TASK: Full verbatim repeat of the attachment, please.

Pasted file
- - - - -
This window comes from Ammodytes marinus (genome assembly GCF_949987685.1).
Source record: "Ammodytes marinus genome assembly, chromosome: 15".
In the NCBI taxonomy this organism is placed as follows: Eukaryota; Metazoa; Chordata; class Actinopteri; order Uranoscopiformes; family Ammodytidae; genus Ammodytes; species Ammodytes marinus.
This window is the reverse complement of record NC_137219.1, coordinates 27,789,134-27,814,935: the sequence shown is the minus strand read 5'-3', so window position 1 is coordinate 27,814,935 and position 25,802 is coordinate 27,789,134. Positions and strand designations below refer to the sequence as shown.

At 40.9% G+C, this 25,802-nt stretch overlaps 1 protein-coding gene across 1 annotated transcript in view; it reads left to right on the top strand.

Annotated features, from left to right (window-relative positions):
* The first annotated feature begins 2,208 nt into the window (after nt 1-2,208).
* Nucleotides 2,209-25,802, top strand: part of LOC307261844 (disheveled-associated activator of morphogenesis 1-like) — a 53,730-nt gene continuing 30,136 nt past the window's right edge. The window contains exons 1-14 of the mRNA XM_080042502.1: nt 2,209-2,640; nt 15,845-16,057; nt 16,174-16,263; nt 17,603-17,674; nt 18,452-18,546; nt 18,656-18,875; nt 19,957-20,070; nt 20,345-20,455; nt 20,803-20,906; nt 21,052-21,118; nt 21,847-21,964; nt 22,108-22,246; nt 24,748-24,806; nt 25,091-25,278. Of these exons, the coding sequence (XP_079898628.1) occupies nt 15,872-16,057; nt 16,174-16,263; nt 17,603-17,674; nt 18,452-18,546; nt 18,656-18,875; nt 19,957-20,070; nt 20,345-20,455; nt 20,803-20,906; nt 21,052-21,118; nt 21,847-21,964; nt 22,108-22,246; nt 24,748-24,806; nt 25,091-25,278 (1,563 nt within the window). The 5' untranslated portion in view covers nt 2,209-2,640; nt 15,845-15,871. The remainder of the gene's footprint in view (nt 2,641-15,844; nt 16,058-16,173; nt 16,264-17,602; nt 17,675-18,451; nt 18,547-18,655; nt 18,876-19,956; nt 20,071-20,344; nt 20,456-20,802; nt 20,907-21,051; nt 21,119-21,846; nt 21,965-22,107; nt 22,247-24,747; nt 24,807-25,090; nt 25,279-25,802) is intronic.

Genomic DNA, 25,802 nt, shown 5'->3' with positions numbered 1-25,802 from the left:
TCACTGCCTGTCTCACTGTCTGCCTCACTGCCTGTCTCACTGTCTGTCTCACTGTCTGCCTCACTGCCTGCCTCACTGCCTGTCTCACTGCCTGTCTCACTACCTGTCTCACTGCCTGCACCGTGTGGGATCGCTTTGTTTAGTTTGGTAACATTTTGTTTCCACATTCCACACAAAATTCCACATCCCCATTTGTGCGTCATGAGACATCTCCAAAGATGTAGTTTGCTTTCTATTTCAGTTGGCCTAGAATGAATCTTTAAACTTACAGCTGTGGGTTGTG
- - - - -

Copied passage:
This window comes from Ammodytes marinus (genome assembly GCF_949987685.1).
Source record: "Ammodytes marinus genome assembly, chromosome: 15".
In the NCBI taxonomy this organism is placed as follows: Eukaryota; Metazoa; Chordata; class Actinopteri; order Uranoscopiformes; family Ammodytidae; genus Ammodytes; species Ammodytes marinus.
This window is the reverse complement of record NC_137219.1, coordinates 27,789,134-27,814,935: the sequence shown is the minus strand read 5'-3', so window position 1 is coordinate 27,814,935 and position 25,802 is coordinate 27,789,134. Positions and strand designations below refer to the sequence as shown.

At 40.9% G+C, this 25,802-nt stretch overlaps 1 protein-coding gene across 1 annotated transcript in view; it reads left to right on the top strand.

Annotated features, from left to right (window-relative positions):
* The first annotated feature begins 2,208 nt into the window (after nt 1-2,208).
* Nucleotides 2,209-25,802, top strand: part of LOC307261844 (disheveled-associated activator of morphogenesis 1-like) — a 53,730-nt gene continuing 30,136 nt past the window's right edge. The window contains exons 1-14 of the mRNA XM_080042502.1: nt 2,209-2,640; nt 15,845-16,057; nt 16,174-16,263; nt 17,603-17,674; nt 18,452-18,546; nt 18,656-18,875; nt 19,957-20,070; nt 20,345-20,455; nt 20,803-20,906; nt 21,052-21,118; nt 21,847-21,964; nt 22,108-22,246; nt 24,748-24,806; nt 25,091-25,278. Of these exons, the coding sequence (XP_079898628.1) occupies nt 15,872-16,057; nt 16,174-16,263; nt 17,603-17,674; nt 18,452-18,546; nt 18,656-18,875; nt 19,957-20,070; nt 20,345-20,455; nt 20,803-20,906; nt 21,052-21,118; nt 21,847-21,964; nt 22,108-22,246; nt 24,748-24,806; nt 25,091-25,278 (1,563 nt within the window). The 5' untranslated portion in view covers nt 2,209-2,640; nt 15,845-15,871. The remainder of the gene's footprint in view (nt 2,641-15,844; nt 16,058-16,173; nt 16,264-17,602; nt 17,675-18,451; nt 18,547-18,655; nt 18,876-19,956; nt 20,071-20,344; nt 20,456-20,802; nt 20,907-21,051; nt 21,119-21,846; nt 21,965-22,107; nt 22,247-24,747; nt 24,807-25,090; nt 25,279-25,802) is intronic.

Genomic DNA, 25,802 nt, shown 5'->3' with positions numbered 1-25,802 from the left:
TCACTGCCTGTCTCACTGTCTGCCTCACTGCCTGTCTCACTGTCTGTCTCACTGTCTGCCTCACTGCCTGCCTCACTGCCTGTCTCACTGCCTGTCTCACTACCTGTCTCACTGCCTGCACCGTGTGGGATCGCTTTGTTTAGTTTGGTAACATTTTGTTTCCACATTCCACACAAAATTCCACATCCCCATTTGTGCGTCATGAGACATCTCCAAAGATGTAGTTTGCTTTCTATTTCAGTTGGCCTAGAATGAATCTTTAAACTTACAGCTGTGGGTTGTG